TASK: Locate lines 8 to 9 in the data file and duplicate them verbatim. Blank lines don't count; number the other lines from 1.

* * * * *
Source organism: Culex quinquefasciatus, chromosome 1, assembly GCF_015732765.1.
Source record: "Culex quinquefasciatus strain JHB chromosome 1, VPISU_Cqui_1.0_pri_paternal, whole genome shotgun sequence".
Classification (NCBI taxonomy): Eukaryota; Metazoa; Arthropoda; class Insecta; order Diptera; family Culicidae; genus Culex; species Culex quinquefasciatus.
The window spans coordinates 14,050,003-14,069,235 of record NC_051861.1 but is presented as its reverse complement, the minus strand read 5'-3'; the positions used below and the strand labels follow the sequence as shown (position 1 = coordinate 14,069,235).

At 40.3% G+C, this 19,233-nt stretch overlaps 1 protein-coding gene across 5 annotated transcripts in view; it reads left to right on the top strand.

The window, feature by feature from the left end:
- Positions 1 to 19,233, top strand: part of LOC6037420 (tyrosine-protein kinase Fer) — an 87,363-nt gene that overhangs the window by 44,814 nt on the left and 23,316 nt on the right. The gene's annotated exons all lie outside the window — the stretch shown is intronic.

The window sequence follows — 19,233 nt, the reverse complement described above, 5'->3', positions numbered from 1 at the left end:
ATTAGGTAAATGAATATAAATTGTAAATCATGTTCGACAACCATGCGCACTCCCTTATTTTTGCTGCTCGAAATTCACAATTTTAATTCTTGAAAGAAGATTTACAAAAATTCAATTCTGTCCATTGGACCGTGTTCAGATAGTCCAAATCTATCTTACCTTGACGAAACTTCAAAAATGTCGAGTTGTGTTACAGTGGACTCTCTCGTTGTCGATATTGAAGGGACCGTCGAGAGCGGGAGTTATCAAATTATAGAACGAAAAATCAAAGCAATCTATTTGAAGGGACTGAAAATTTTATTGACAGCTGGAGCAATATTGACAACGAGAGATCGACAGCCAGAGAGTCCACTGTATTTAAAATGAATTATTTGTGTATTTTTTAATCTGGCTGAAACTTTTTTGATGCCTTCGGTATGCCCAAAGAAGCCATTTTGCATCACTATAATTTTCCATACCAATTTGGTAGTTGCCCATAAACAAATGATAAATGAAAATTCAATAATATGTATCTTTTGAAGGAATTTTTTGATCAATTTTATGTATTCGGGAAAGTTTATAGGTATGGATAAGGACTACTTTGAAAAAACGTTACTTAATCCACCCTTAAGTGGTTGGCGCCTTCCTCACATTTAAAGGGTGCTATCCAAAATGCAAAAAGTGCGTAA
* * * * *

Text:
The window sequence follows — 19,233 nt, the reverse complement described above, 5'->3', positions numbered from 1 at the left end:
ATTAGGTAAATGAATATAAATTGTAAATCATGTTCGACAACCATGCGCACTCCCTTATTTTTGCTGCTCGAAATTCACAATTTTAATTCTTGAAAGAAGATTTACAAAAATTCAATTCTGTCCATTGGACCGTGTTCAGATAGTCCAAATCTATCTTACCTTGACGAAACTTCAAAAATGTCGAGTTGTGTTACAGTGGACTCTCTCGTTGTCGATATTGAAGGGACCGTCGAGAGCGGGAGTTATCAAATTATAGAACGAAAAATCAAAGCAATCTATTTGAAGGGACTGAAAATTTTATTGACAGCTGGAGCAATATTGACAACGAGAGATCGACAGCCAGAGAGTCCACTGTATTTAAAATGAATTATTTGTGTATTTTTTAATCTGGCTGAAACTTTTTTGATGCCTTCGGTATGCCCAAAGAAGCCATTTTGCATCACTATAATTTTCCATACCAATTTGGTAGTTGCCCATAAACAAATGATAAATGAAAATTCAATAATATGTATCTTTTGAAGGAATTTTTTGATCAATTTTATGTATTCGGGAAAGTTTATAGGTATGGATAAGGACTACTTTGAAAAAACGTTACTTAATCCACCCTTAAGTGGTTGGCGCCTTCCTCACATTTAAAGGGTGCTATCCAAAATGCAAAAAGTGCGTAA